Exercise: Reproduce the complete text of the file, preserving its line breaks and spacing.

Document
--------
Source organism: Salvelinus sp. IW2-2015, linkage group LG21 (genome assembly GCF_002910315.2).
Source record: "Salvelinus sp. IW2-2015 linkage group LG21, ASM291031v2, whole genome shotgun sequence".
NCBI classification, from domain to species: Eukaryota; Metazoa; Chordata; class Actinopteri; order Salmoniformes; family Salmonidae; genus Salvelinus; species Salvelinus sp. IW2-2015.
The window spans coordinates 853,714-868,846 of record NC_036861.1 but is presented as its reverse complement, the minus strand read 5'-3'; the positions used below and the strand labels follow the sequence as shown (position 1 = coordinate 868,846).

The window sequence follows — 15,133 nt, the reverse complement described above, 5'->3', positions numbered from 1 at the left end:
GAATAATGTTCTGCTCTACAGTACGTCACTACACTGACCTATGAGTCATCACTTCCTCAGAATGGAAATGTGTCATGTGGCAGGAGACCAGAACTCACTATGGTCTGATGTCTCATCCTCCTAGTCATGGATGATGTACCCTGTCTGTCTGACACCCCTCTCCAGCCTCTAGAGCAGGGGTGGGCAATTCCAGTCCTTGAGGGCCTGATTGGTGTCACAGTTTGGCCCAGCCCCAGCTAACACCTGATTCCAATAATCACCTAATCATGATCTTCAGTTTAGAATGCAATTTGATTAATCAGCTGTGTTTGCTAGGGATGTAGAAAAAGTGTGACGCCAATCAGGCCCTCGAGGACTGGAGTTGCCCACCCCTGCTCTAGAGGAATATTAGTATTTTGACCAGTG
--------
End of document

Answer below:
Source organism: Salvelinus sp. IW2-2015, linkage group LG21 (genome assembly GCF_002910315.2).
Source record: "Salvelinus sp. IW2-2015 linkage group LG21, ASM291031v2, whole genome shotgun sequence".
NCBI classification, from domain to species: Eukaryota; Metazoa; Chordata; class Actinopteri; order Salmoniformes; family Salmonidae; genus Salvelinus; species Salvelinus sp. IW2-2015.
The window spans coordinates 853,714-868,846 of record NC_036861.1 but is presented as its reverse complement, the minus strand read 5'-3'; the positions used below and the strand labels follow the sequence as shown (position 1 = coordinate 868,846).

The window sequence follows — 15,133 nt, the reverse complement described above, 5'->3', positions numbered from 1 at the left end:
GAATAATGTTCTGCTCTACAGTACGTCACTACACTGACCTATGAGTCATCACTTCCTCAGAATGGAAATGTGTCATGTGGCAGGAGACCAGAACTCACTATGGTCTGATGTCTCATCCTCCTAGTCATGGATGATGTACCCTGTCTGTCTGACACCCCTCTCCAGCCTCTAGAGCAGGGGTGGGCAATTCCAGTCCTTGAGGGCCTGATTGGTGTCACAGTTTGGCCCAGCCCCAGCTAACACCTGATTCCAATAATCACCTAATCATGATCTTCAGTTTAGAATGCAATTTGATTAATCAGCTGTGTTTGCTAGGGATGTAGAAAAAGTGTGACGCCAATCAGGCCCTCGAGGACTGGAGTTGCCCACCCCTGCTCTAGAGGAATATTAGTATTTTGACCAGTG